The modern web and (alleged) software stagnation in the past few decades

January 3, 2021

I was recently reading The Great Software Stagnation (via), which puts forward a simple thesis:

Software is eating the world. But progress in software technology itself largely stalled around 1996. [...]

I have a number of reactions to that, but one of them is that one specific yet obvious area of software technology has progressed hugely in the last 24 years, or even the last ten, and that is the 'application' web (which these days is not just Javascript but also CSS and HTML features that allow interactivity, animation, and so on). What you can do with the web today is quietly astounding, not just for the web but at all.

Back in 1996, software technology might have allowed you to build a global, high detail map as an application that was delivered on CD-ROM (not DVD, not in 1996). But you definitely wouldn't have been able to have that map on almost any device, and have it updated frequently, and have high resolution satellite views of much of the west included (and probably not all of the map details, either). Nor would you probably have been able to include interactive, highly responsive route planning, including for bicycling.

(If you consider the backend systems for this web application as well, much of the software technology necessary to operate them likely postdates 1996 as well.)

Maps are everyone's go-to example of web application technology, but I have another one that is much closer to home for me. Here in 2021, I can easily deliver to my co-workers (in a very small organization) a whole set of custom monitoring dashboards with custom graphs, information tables, and other visualization displays that I can update frequently and that are available on basically any computer you care to name (this would be our Grafana dashboards). There's an entire ecology of software technologies that enables all of this, and almost none of them existed in 1996 in any meaningful form.

(I will argue that not even Javascript existed in 1996 in meaningful form; the Javascript of 1996 is significantly different from the Javascript of these past five years or so.)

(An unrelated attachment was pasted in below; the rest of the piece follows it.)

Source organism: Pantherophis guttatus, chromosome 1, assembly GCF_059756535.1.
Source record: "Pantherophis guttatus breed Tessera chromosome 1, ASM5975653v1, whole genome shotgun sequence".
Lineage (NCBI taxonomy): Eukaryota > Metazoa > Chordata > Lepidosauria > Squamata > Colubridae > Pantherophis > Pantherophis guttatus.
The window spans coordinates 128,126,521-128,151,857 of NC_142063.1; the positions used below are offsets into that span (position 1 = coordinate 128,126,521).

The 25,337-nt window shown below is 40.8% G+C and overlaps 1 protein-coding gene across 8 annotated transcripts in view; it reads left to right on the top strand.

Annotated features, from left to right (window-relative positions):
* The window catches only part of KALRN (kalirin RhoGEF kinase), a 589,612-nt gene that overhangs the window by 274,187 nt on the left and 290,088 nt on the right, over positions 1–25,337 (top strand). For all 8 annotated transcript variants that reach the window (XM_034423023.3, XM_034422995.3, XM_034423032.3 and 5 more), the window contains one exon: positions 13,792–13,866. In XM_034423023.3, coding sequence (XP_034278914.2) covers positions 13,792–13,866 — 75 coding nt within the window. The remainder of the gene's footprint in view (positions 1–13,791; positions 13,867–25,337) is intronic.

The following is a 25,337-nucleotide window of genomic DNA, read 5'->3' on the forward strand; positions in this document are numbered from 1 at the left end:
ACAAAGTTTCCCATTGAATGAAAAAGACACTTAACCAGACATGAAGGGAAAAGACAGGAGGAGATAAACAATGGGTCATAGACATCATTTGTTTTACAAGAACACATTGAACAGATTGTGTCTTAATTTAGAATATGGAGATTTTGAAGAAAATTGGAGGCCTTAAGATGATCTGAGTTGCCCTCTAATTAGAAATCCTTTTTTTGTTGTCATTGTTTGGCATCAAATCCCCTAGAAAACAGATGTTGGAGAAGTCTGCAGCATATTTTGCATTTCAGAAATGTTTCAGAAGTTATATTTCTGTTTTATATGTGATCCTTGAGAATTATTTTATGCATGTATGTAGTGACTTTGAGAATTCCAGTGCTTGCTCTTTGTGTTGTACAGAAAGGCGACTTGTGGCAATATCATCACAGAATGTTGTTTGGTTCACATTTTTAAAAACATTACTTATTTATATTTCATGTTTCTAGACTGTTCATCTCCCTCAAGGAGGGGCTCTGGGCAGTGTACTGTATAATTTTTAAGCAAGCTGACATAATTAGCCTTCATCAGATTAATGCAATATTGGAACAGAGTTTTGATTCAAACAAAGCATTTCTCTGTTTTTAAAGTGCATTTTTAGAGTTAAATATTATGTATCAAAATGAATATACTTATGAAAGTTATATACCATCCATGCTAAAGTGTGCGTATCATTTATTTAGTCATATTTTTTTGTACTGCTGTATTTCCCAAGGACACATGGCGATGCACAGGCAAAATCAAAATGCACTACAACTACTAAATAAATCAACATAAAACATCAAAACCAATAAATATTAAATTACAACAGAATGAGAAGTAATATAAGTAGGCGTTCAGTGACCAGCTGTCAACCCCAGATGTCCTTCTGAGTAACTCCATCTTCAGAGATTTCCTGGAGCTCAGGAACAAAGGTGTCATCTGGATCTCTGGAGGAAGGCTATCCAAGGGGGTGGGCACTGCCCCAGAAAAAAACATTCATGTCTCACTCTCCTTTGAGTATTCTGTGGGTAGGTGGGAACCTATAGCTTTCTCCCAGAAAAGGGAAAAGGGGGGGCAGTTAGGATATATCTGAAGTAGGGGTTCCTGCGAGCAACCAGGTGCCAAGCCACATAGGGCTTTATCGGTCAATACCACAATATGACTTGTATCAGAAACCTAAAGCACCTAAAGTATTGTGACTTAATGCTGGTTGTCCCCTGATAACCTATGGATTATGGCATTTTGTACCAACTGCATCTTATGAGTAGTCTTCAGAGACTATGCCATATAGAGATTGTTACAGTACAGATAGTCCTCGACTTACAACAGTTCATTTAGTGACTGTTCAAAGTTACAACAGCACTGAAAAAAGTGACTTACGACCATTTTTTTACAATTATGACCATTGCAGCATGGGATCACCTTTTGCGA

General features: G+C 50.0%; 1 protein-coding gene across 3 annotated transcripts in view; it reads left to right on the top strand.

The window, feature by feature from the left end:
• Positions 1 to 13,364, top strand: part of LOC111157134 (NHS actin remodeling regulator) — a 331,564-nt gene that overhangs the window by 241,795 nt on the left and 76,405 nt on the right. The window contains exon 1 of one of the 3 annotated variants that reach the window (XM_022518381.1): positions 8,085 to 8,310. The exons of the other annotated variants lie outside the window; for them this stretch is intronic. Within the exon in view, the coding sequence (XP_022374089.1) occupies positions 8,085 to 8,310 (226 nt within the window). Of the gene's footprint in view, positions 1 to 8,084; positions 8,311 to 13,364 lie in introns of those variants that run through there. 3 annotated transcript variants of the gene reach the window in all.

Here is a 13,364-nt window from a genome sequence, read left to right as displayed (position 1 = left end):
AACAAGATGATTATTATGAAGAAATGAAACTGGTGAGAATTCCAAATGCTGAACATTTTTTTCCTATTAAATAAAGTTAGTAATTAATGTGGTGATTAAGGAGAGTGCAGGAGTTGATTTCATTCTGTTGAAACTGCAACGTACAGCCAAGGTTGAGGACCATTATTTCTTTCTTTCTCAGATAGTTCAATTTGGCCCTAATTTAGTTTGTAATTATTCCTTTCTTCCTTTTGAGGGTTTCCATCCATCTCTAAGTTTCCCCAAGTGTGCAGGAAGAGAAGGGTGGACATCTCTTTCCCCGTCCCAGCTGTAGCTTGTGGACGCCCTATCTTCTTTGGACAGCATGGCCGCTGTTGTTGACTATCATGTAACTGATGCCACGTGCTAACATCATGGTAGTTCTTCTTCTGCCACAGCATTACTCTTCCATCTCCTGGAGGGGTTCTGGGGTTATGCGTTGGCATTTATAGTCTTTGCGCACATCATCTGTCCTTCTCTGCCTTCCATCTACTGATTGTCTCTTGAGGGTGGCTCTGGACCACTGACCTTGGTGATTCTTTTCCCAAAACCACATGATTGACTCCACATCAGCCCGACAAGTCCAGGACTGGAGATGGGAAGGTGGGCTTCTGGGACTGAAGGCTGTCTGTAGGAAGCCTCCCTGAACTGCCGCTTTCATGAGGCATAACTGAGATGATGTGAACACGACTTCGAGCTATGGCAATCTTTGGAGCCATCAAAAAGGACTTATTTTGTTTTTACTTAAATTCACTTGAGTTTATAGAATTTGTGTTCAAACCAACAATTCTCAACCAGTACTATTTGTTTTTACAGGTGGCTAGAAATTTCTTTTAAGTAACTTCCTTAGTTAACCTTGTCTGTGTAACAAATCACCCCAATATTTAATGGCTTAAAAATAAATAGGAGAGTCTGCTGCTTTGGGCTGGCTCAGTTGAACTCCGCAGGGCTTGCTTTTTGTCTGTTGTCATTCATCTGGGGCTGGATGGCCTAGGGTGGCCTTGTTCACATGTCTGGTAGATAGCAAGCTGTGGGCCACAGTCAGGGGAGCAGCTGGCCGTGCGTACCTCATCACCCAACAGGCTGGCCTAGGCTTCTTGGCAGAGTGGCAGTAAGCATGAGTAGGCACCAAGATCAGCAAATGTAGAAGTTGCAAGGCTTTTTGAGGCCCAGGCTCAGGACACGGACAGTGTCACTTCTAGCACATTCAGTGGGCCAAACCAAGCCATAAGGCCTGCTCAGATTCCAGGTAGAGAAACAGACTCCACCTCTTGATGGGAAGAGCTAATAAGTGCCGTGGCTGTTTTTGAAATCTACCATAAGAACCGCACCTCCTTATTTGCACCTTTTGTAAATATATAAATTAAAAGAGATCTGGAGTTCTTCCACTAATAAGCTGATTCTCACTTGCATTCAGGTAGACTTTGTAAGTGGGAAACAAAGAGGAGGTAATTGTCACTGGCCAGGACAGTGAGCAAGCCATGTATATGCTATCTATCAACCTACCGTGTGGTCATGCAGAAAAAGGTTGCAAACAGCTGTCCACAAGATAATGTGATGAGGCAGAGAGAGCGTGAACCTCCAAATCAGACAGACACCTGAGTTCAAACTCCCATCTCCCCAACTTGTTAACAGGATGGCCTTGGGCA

Could you have theoretically done this in 1996? Yes. Could I have practically done this in 1996? No. The web's software technologies have made it possible to build this and the sea change in the viability of the web itself has made it possible to deliver this (including ongoing updates to how the dashboards work, adding new dashboards, and so on).

(There were monitoring dashboards in 1996, and I know the university had some of them, watched by operators in our central machine room. But they were not delivered over the web, and I'm pretty certain they were very expensive enterprise software and much more time consuming (and expensive) to customize and operate than our setup.)

These are not the only web applications that more or less couldn't have existed in 1996 in any form. Even some ostensibly relatively plain websites could not have existed with 1996 software technology even if you gave them 2020 hardware technology, because of their sheer scope. People have been talking to each other over the Internet for a long time (as I'm very familiar with), but Twitter's global scale and activity create a whole new set of problems that require post-1996 software technology to deal with, often in areas that are genuinely new.

(Much of this software technology is less obviously sexy than new languages with new models of programming. But it's also quite sophisticated and represents real progress in the state of the art in things like distributed consensus and large scale data stores.)

In looking at all of this, I'm strongly reminded of another article I read recently, Dan Luu's Against essential and accidental complexity. This basically takes the other side of the 'things have stalled' argument by walking through some drastic changes in programmer productivity over the past several decades. Dan Luu's starting point is roughly 1986 for reasons covered in the article, but many of the changes Luu points to are from after 1996.

PS: Another web-related area that software technology has made huge strides in since 1996 is almost everything related to cryptography. My strong impression is that much of this progress has been driven by the existence of the HTTPS web, due to the web being where most cryptography is used (or more broadly, TLS, which is driven by the web even if it's used beyond it).

Written on 03 January 2021.
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Last modified: Sun Jan 3 01:38:11 2021
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